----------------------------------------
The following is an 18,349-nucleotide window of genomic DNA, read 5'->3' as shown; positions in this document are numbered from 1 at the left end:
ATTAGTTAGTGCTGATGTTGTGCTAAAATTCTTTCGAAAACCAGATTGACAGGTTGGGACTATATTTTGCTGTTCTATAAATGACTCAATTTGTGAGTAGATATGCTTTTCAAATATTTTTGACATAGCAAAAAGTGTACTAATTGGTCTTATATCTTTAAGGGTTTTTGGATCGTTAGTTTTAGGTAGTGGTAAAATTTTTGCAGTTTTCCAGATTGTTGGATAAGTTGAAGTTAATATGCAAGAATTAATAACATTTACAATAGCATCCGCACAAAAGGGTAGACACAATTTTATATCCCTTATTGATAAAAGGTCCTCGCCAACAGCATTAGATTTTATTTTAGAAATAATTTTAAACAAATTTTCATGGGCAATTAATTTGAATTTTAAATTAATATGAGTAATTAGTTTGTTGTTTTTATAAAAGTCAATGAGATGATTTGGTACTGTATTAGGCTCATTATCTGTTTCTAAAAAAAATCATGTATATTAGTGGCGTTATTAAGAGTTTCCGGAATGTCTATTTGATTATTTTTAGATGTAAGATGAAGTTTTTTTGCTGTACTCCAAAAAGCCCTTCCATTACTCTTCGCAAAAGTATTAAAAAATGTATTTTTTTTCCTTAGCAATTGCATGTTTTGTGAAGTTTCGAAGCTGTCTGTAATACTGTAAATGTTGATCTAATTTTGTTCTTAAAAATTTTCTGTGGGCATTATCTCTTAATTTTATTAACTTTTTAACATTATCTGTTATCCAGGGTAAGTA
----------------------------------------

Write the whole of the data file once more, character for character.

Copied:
The following is an 18,349-nucleotide window of genomic DNA, read 5'->3' as shown; positions in this document are numbered from 1 at the left end:
ATTAGTTAGTGCTGATGTTGTGCTAAAATTCTTTCGAAAACCAGATTGACAGGTTGGGACTATATTTTGCTGTTCTATAAATGACTCAATTTGTGAGTAGATATGCTTTTCAAATATTTTTGACATAGCAAAAAGTGTACTAATTGGTCTTATATCTTTAAGGGTTTTTGGATCGTTAGTTTTAGGTAGTGGTAAAATTTTTGCAGTTTTCCAGATTGTTGGATAAGTTGAAGTTAATATGCAAGAATTAATAACATTTACAATAGCATCCGCACAAAAGGGTAGACACAATTTTATATCCCTTATTGATAAAAGGTCCTCGCCAACAGCATTAGATTTTATTTTAGAAATAATTTTAAACAAATTTTCATGGGCAATTAATTTGAATTTTAAATTAATATGAGTAATTAGTTTGTTGTTTTTATAAAAGTCAATGAGATGATTTGGTACTGTATTAGGCTCATTATCTGTTTCTAAAAAAAATCATGTATATTAGTGGCGTTATTAAGAGTTTCCGGAATGTCTATTTGATTATTTTTAGATGTAAGATGAAGTTTTTTTGCTGTACTCCAAAAAGCCCTTCCATTACTCTTCGCAAAAGTATTAAAAAATGTATTTTTTTTCCTTAGCAATTGCATGTTTTGTGAAGTTTCGAAGCTGTCTGTAATACTGTAAATGTTGATCTAATTTTGTTCTTAAAAATTTTCTGTGGGCATTATCTCTTAATTTTATTAACTTTTTAACATTATCTGTTATCCAGGGTAAGTA